Let a Hundred Hours Bloom

This past weekend marked a key moment of the International Year of Astronomy, with 100 beautiful hours devoted entirely to astronomy throughout the world. “An event 400 years in the Making” blasted the poster mounted by the G Wiz Science Center in Sarasota, Florida, where I’d been invited to speak. The program was designed to break the IYA’s global plans into small, local events, and Sarasota was an ideal place for one of them.

This Sarasota sunset transitioned one day to night during the 100 Hours of Astronomy celebrations held in Florida last weekend.
David Levy
The city has changed much since I first visited there in 1976. Now one of state’s largest cities, it straddles the Gulf Coast where it’s surrounded by majestic lakes, tall trees, and a rich variety of marine wildlife.

I began one of my lectures by asking if anyone in the audience remembered Paula Eppstein, a long time Sarasota resident who died in 2004. Several hands went up, and I was delighted because it showed that the activist role she played in the city’s arts and science projects had not been forgotten. Before moving to Sarasota in 1978, she worked with her husband, Lothar, running an arts, music, and science camp at Lake Placid, New York. Called Camp Minnowbrook, it was extraordinarily successful. Under the pristine summer Adirondack sky, it gave girls and boys an opportunity to look at a menu of planets, double stars, star clusters, and galaxies. The camp prospered for many years until Lothar’s declining health forced it to close after the 1976 season (he died the following year).

In one sense, Camp Minnowbrook plays an important role in the IYA. Many of the children who went there retained their love of the night sky and have become active in IYA. And it was through a camp connection that I was invited to the G Wiz Science Center to share in its festivities for 100 Hours of Astronomy.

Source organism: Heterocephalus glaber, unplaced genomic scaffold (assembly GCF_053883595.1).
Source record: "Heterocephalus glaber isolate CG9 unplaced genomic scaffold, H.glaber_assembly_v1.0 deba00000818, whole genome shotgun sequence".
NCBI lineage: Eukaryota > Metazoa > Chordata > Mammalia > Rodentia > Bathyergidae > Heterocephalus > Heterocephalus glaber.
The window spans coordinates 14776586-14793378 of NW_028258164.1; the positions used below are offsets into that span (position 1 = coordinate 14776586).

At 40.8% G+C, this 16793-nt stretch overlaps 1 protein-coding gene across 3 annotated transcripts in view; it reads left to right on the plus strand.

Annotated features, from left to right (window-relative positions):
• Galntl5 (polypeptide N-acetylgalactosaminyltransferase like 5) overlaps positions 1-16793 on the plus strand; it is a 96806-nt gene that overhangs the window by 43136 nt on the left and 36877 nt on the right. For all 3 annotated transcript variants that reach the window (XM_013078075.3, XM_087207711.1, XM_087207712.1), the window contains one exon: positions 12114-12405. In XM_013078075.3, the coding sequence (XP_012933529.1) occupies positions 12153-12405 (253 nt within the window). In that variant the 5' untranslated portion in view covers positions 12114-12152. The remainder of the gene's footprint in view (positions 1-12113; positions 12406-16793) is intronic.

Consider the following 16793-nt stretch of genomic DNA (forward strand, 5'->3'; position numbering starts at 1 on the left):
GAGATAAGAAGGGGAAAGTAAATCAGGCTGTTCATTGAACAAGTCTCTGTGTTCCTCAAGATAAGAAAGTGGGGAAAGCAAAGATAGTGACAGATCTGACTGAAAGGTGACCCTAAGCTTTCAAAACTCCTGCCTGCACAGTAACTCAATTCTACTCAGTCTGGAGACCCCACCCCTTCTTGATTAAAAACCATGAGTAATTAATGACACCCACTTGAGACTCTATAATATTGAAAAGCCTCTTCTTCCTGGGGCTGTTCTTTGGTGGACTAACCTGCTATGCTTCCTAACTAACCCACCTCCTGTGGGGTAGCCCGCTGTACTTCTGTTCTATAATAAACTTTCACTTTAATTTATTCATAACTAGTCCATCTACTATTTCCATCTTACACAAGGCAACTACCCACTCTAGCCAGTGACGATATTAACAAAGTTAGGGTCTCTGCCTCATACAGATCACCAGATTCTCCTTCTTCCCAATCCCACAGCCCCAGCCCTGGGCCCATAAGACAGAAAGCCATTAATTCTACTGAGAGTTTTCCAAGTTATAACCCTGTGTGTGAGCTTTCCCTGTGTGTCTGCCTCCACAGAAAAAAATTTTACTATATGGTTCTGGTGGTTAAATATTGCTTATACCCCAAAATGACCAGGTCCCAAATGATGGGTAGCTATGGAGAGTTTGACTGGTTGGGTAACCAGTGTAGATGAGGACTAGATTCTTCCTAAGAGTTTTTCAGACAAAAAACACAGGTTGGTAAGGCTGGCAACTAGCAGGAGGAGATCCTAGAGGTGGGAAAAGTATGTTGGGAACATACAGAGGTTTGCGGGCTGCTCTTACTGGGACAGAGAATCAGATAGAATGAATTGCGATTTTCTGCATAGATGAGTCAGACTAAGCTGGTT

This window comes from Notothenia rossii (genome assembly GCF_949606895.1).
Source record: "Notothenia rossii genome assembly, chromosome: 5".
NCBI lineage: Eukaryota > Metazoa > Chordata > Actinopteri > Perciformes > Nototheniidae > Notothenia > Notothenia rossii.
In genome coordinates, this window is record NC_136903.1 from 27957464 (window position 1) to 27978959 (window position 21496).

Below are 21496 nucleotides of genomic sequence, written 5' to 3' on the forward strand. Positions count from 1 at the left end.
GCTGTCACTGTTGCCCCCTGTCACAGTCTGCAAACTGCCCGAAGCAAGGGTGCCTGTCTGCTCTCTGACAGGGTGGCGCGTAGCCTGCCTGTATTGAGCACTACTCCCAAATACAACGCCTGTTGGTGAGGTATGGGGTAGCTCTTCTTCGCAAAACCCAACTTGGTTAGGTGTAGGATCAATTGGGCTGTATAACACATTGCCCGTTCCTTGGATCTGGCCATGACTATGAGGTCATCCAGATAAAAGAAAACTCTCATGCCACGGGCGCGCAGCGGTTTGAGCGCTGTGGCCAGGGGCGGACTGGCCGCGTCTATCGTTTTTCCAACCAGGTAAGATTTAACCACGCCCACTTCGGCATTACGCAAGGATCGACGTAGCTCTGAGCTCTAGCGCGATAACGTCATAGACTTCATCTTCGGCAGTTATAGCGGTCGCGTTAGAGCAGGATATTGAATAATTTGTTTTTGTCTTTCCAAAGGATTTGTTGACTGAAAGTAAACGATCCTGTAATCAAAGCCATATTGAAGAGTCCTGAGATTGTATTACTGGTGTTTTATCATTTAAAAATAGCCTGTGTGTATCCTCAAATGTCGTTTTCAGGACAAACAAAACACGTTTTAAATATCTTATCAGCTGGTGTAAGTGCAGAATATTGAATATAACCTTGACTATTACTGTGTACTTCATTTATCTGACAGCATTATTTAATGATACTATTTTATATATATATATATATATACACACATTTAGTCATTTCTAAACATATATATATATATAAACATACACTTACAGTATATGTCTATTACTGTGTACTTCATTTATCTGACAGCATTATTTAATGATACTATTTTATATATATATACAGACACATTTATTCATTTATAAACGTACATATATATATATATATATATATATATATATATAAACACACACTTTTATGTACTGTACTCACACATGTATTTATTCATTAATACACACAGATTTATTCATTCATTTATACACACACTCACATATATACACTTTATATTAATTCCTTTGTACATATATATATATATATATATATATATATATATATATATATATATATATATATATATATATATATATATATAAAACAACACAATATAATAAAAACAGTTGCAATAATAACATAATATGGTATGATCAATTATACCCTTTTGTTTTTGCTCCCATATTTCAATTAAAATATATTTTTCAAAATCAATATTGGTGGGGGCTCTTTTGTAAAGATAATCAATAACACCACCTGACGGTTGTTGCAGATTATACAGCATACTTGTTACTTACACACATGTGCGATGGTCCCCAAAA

Celebrating the IYA event in Sarasota seemed extra fitting to me because of the city’s connections to astronomy. One of the most noteworthy involves George Fleenor, who lives just north in Bradentron. He has been fighting a mostly successful struggle to have the Sarasota’s streetlights retrofitted to be more astronomically friendly. The city has made admirable progress, carefully shielding the streetlights on the beaches to protect a large population of sea turtles, which can become disorientated by nighttime lighting. The city center is still too bright for most astronomical observing, but progress is being made.

There is, however, an interesting astronomical oddity near the center of the city, albeit not an official one. In the halls and alleyways of the history of astronomy there are only a handful of people who standout as great visual comet hunters. That the names of two of them should meet at an intersection in Sarasota seems rather unusual. Nevertheless, that’s the case where Swift Road and South Tuttle Avenue cross near the city center. While the thoroughfares aren’t named for the famous astronomers, the intersection certainly brings to mind Comet Swift-Tuttle in 1862, and the discovery soon after of it being the source of August’s annual Perseid meteor shower. If Fleenor’s dream of shielding all of Sarasota’s streetlights eventually turns to reality, perhaps some future observers with catch sight of a Perseid meteor or two from this intersection.

2 thoughts on “Let a Hundred Hours Bloom

  1. Nathaniel Sailor

    Mr. Levy, get into auto racing! As a amertur astronomer in high school and lover of opening the trottle (most of the time playing more of that than doing astrnomy) I would susjust this. Watch some Nascar or Formula one if ya get speed channel. And if ya don’t like to watch racing, try some racing games like NEED FOR SPEED PRO STREET. Give a try. Because driving at 200+ mph get kinda hairy some times but fun(That in a racing game).

  2. Steve Bruski

    I will be setting up my telescopes at our local high school and middle school football games. A sidewalk astronomy service to the community with info on hand about saving $$ with full cutoff lights for the parents and a surprise for any who want to look. I get the best “kicks” from astronomy not from the visuals, but from the audible “Wow”s from the spectators getting a first taste of my favorite sport, catching antique photons!

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